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All text and photographs (unless stated otherwise) © Paul Timmerman; photographs on this page made during ship visit in 1981 when she sailed as The Victoria for Chandris Cruises .
the Dunnotar Castle towed to Schiedam,
The Netherlands where the Wilton Feijenoord shipyards
started conversion work to make her a full time cruise
In the process she received new Fiat diesels and new propellers. Inside she was completely stripped, and her accommodations and public rooms were rebuilt from scratch.
work on her was finished and she made her second maiden voyage from Le Havre to
New York. She was renamed Victoria. Everyone who knew her from her former life
as Dunnotar Castle was impressed by this radically changed ship. As cruising was
growing in popularity in America in those days, she quickly became a very
In 1964, Incres Line was taken over by Swedish Clipper Line, being well known for operating the famous Stella Polaris (see ship description), one of the first luxury cruise ships in history.
years later, dark clouds were on the horizon for Incres. Fuel prices had
skyrocketed, and operators with one or two vessels were in for a struggle in
order to survive. Incres went bankrupt in 1975 and Victoria was laid up in New
In November that same year, she was bought by Chandris. Other interested parties had been Home Lines, Epirotiki and Costa. But she went to Chandris. She was towed to Piraeus and refitted there, being in a neglected state. She was renamed The Victoria.
1976 until 1993 she proved to be a very popular Chandris-ship, spending her time
in the Mediterranean, Scandinavia and the Caribbean.
These years were quite uneventful for The Victoria as she made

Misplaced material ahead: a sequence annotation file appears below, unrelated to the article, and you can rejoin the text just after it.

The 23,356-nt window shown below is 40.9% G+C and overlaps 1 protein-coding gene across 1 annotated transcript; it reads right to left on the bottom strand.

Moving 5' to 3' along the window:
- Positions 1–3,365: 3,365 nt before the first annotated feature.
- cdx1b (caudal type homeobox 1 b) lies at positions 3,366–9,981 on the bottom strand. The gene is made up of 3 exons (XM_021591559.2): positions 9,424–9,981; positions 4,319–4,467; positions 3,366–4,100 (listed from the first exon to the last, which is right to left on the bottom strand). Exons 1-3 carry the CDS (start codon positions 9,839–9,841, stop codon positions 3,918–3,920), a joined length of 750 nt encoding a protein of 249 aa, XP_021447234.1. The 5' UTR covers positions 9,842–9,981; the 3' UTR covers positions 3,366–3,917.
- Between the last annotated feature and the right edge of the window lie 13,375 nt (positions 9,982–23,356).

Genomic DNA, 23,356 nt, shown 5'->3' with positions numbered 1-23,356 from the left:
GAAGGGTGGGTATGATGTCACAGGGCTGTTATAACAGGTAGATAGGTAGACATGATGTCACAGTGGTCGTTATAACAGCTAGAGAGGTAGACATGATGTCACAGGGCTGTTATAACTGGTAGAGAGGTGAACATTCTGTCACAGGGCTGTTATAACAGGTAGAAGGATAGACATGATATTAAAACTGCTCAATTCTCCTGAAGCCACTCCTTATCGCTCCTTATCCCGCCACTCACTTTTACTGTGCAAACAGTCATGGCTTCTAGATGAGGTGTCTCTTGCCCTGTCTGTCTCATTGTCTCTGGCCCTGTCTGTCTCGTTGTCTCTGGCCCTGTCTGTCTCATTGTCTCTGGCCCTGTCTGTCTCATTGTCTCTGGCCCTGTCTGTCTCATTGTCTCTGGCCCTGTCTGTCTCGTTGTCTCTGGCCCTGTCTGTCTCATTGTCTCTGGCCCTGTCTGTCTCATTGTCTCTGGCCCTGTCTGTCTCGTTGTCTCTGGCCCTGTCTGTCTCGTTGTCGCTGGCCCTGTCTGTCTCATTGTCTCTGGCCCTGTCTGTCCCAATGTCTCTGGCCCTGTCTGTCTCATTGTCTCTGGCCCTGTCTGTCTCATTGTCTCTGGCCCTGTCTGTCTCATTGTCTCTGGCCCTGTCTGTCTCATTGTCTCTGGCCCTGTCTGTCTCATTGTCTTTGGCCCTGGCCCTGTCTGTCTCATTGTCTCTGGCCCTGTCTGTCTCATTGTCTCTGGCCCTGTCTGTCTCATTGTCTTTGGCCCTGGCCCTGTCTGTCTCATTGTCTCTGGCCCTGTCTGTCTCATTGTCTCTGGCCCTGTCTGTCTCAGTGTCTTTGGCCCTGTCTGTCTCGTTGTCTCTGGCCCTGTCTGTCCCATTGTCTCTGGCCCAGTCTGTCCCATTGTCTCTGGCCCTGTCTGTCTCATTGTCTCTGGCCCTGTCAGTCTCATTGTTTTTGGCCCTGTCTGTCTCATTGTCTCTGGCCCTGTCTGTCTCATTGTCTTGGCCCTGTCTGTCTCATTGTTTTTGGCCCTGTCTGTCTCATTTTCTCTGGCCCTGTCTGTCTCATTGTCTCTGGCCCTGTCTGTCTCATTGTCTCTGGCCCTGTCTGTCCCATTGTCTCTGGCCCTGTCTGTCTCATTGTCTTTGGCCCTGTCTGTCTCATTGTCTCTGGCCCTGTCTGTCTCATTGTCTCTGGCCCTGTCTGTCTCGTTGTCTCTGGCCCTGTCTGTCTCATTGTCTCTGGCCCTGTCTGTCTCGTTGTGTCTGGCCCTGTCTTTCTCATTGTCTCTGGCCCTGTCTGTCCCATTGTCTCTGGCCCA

cruise after cruise.
These years were quite uneventful for The Victoria as she made cruise after cruise.
she was sold to Cypriot-based Louis Cruise Lines who
short cruises out of Cyprus/ Limassol to Israel and Egypt,
mainly in the summer season ,
under the name Princesa Victoria.
, under the name Princesa Victoria.
In 2000, she served as a hotel ship in Lissabon during the Olympic Games. She was laid up at the port of Limassol, Cyprus since then. Louis did not put her in active service again on short cruises. There have been many political problems over the years in the area (Israel, Egypt, the recent war in Irak) affecting passenger loads on short cruises from Cyprus. So she lied idle together with her fleetmates Princesa Amorosa (recently sold for scrap) and Princesa Cypria.
Then, in a surprise move, Louis acquired three cruise ships from British Airtours/ Sun Cruises which decided to stop cruising activities at the end of 2004. With these new and more economical vessels added to the fleet, Louis decided to dispose of the old girl and Princesa Victoria was sold to Indian ship breakers in 2004.
After so many years of service Princesa Victoria certainly deserved to be preserved in a static role as a floating hotel or museum.........
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